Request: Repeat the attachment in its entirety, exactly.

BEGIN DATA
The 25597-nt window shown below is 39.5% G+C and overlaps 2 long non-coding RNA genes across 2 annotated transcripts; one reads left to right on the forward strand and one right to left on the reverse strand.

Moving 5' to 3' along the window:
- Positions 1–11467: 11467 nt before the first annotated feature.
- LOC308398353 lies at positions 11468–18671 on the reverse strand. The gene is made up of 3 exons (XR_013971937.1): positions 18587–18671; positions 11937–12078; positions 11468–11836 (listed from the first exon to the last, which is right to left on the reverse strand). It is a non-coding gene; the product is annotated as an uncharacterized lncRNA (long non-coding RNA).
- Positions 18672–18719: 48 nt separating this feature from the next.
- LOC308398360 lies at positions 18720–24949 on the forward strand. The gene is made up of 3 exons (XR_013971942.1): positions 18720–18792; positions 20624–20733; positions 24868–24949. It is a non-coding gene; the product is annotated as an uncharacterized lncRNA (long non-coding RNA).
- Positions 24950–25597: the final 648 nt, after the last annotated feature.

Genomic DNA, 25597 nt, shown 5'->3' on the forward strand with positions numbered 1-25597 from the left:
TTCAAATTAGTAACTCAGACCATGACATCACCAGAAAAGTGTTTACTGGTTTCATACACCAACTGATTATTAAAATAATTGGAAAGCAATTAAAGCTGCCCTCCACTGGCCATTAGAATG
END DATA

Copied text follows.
The 25597-nt window shown below is 39.5% G+C and overlaps 2 long non-coding RNA genes across 2 annotated transcripts; one reads left to right on the forward strand and one right to left on the reverse strand.

Moving 5' to 3' along the window:
- Positions 1–11467: 11467 nt before the first annotated feature.
- LOC308398353 lies at positions 11468–18671 on the reverse strand. The gene is made up of 3 exons (XR_013971937.1): positions 18587–18671; positions 11937–12078; positions 11468–11836 (listed from the first exon to the last, which is right to left on the reverse strand). It is a non-coding gene; the product is annotated as an uncharacterized lncRNA (long non-coding RNA).
- Positions 18672–18719: 48 nt separating this feature from the next.
- LOC308398360 lies at positions 18720–24949 on the forward strand. The gene is made up of 3 exons (XR_013971942.1): positions 18720–18792; positions 20624–20733; positions 24868–24949. It is a non-coding gene; the product is annotated as an uncharacterized lncRNA (long non-coding RNA).
- Positions 24950–25597: the final 648 nt, after the last annotated feature.

Genomic DNA, 25597 nt, shown 5'->3' on the forward strand with positions numbered 1-25597 from the left:
TTCAAATTAGTAACTCAGACCATGACATCACCAGAAAAGTGTTTACTGGTTTCATACACCAACTGATTATTAAAATAATTGGAAAGCAATTAAAGCTGCCCTCCACTGGCCATTAGAATG